Originally published in The Hill
By Danny Cattan and James Vitrano
Nearly every neighborhood has a friendly bar where everyone knows each other’s names. Sadly, these establishments have been getting economically pounded during the pandemic lockdown.
It doesn’t have to be this way. If there weren’t so many bizarre and, frankly, hypocritical laws on the books regarding the purchase and consumption of liquor, these bars would have a fighting chance.
The pandemic has clearly shown that people still want to have a drink. Alcohol sales have been through the roof. Bar owners, for their part, are more than willing to be flexible and adapt their operations to new ways of serving customers, whether it’s by offering to-go options, drive-throughs or curbside pickups.
Now they need legislators to do their part by hightailing it to state capitals and taking a weed whacker to some of the arcane liquor laws that are stifling free enterprise right when we need it most.
Many states have varying and complicated sets of rules for manufacturers, distributors and sellers of alcohol. These rules tightly control who is allowed to sell liquor in to-go form, and guess what? They’re set up to benefit the powerful and well-established players and to prevent new entrants from grabbing a slice of the pie.
Think back to when microbreweries first became popular destinations. Ever wonder why it was so hard to buy a to-go six pack of that beer directly from the microbrewery? Again, it was because of certain laws. Eventually, exceptions were made for things like growlers, but the law didn’t make it easy.
Want more absurdities around liquor rules? In many states, you can go to a drive-through liquor store and buy a bottle of champagne, but you can’t buy a poured glass of champagne with a lid on it. It has to be in a “manufacture sealed” container. Never mind the fact that a top is a top.
To be clear, we’re not advocating drinking and driving. What we’re talking about is the ability to buy a drink to-go without necessarily having to sit inside the establishment. For example, on your way home from work, you might want to pick up a couple of margaritas for you and your significant other to enjoy once you get home. What’s wrong with that?
If legislators are worried about people purchasing alcohol while in their cars, or drinking it off-premise before they get to their destination, then why not allow all liquor to be distributed through food delivery services like UberEats or Seamless, or available for purchase on Amazon? Why is that still prohibited in places?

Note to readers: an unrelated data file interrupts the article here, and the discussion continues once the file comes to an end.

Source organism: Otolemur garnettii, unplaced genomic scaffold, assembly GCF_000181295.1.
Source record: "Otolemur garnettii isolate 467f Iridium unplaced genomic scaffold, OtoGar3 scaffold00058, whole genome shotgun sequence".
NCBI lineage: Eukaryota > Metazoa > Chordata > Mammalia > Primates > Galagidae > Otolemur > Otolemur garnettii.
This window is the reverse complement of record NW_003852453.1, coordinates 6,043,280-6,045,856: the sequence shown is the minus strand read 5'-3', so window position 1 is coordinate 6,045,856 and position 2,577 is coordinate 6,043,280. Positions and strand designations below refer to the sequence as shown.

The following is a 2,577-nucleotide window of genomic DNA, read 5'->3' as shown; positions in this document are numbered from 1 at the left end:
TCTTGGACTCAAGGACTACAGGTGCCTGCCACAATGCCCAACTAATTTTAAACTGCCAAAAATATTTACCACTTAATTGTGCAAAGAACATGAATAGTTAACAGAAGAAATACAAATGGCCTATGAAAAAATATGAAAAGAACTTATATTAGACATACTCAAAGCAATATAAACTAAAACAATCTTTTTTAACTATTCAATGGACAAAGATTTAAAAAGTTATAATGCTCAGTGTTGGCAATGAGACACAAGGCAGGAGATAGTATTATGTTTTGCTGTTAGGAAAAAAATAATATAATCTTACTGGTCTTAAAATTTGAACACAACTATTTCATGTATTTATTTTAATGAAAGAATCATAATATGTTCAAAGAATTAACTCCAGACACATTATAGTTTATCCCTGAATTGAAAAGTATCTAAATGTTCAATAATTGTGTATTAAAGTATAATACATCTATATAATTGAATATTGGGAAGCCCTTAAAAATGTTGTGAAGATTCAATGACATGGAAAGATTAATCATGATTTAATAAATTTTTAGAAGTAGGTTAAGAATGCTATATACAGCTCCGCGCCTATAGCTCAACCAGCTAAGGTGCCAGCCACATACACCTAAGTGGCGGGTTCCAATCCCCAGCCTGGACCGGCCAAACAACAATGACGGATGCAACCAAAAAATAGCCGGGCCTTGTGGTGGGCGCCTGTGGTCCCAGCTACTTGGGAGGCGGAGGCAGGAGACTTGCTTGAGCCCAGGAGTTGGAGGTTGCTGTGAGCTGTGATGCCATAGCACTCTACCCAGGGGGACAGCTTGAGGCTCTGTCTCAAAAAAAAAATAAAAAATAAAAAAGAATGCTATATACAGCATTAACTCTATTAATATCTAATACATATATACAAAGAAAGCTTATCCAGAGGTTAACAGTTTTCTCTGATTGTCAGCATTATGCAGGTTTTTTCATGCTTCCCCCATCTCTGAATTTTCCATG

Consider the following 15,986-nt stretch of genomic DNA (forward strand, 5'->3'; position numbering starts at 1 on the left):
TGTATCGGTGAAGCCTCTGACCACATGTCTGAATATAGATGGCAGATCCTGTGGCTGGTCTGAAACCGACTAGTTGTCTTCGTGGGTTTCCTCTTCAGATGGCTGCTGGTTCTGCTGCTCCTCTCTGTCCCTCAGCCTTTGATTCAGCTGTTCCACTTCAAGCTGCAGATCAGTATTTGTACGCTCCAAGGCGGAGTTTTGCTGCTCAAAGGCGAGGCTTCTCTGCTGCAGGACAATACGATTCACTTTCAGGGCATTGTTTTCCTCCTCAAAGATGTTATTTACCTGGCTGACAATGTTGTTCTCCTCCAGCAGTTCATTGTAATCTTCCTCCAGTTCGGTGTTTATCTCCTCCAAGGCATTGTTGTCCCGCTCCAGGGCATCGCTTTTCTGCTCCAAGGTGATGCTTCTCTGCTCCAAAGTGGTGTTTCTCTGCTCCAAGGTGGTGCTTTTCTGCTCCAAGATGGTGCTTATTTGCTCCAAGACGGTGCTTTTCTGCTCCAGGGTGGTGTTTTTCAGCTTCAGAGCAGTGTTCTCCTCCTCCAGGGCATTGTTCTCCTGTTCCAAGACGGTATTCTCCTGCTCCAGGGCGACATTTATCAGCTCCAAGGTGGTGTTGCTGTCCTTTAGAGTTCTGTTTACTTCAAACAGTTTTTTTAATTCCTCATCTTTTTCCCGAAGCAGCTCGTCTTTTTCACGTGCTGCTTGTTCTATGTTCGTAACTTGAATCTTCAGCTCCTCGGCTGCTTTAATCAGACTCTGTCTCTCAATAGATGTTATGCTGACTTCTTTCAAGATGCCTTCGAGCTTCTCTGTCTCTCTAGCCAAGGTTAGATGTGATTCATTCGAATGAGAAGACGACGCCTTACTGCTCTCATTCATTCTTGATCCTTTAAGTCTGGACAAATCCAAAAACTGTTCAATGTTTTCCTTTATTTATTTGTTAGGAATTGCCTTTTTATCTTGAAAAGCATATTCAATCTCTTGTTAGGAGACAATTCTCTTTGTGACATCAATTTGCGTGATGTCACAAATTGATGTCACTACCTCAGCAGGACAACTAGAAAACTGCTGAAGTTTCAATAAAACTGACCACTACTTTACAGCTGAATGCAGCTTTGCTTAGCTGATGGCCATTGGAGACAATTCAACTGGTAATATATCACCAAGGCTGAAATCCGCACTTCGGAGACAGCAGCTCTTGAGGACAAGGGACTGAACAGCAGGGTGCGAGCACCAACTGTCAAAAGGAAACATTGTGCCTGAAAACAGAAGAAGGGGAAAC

This is a prime opportunity to rethink a lot of ridiculous aspects of the way we’ve always done things and that includes open container laws. If someone is strolling from their house to the beach on a hot summer day with an open container in their hand, who is that actually hurting? Is that a crime worthy of a several hundred dollar ticket, which most Americans can’t even afford.
Likewise, what’s the logic in not allowing someone to leave an establishment with a drink they ordered? Rather than leave the drink behind, most people might opt for drinking it all at once. A suddenly inebriated patron leaving and roaming the streets could become a liability for the establishment. If officials were truly interested in curbing public intoxication, you’d think they’d want to limit that type of behavior.
Relaxing liquor laws around to-go and open containers would be good for commerce, encouraging more cross-pollination among businesses in mixed use areas. Someone could meet a couple of friends for a cocktail, and then sip a drink on the go as they strolled to a different shop or restaurant or music venue. This freedom gives the consumer the ability to easily enjoy all the other businesses beyond the four walls of the place where they actually bought the drink.
It’s not as if there are no precedents for allowing alcohol to be served or consumed in creative new ways. Look at movie theaters: The ability to order a beer and have it brought to you while you’re watching the latest blockbuster has practically reinvented the moviegoing experience for a large segment of the population.
The people in the bar and restaurant industry have the ingenuity to figure out the best way to reinvent themselves in the current challenging business environment. But the lawmakers cannot stand in the way of them coming up with creative solutions.
We’ve always been a nation of evolution, and it’s way past time for liquor laws to get an update.
We need liquor laws that will help bars, restaurants and small businesses successfully adapt to the changing times — not drive them into an early grave.
James Vitrano is the chief development officer of Fat Tuesday, a bar concept established in 1983. Danny Cattan is the director of Global Franchise Development at Fat Tuesday.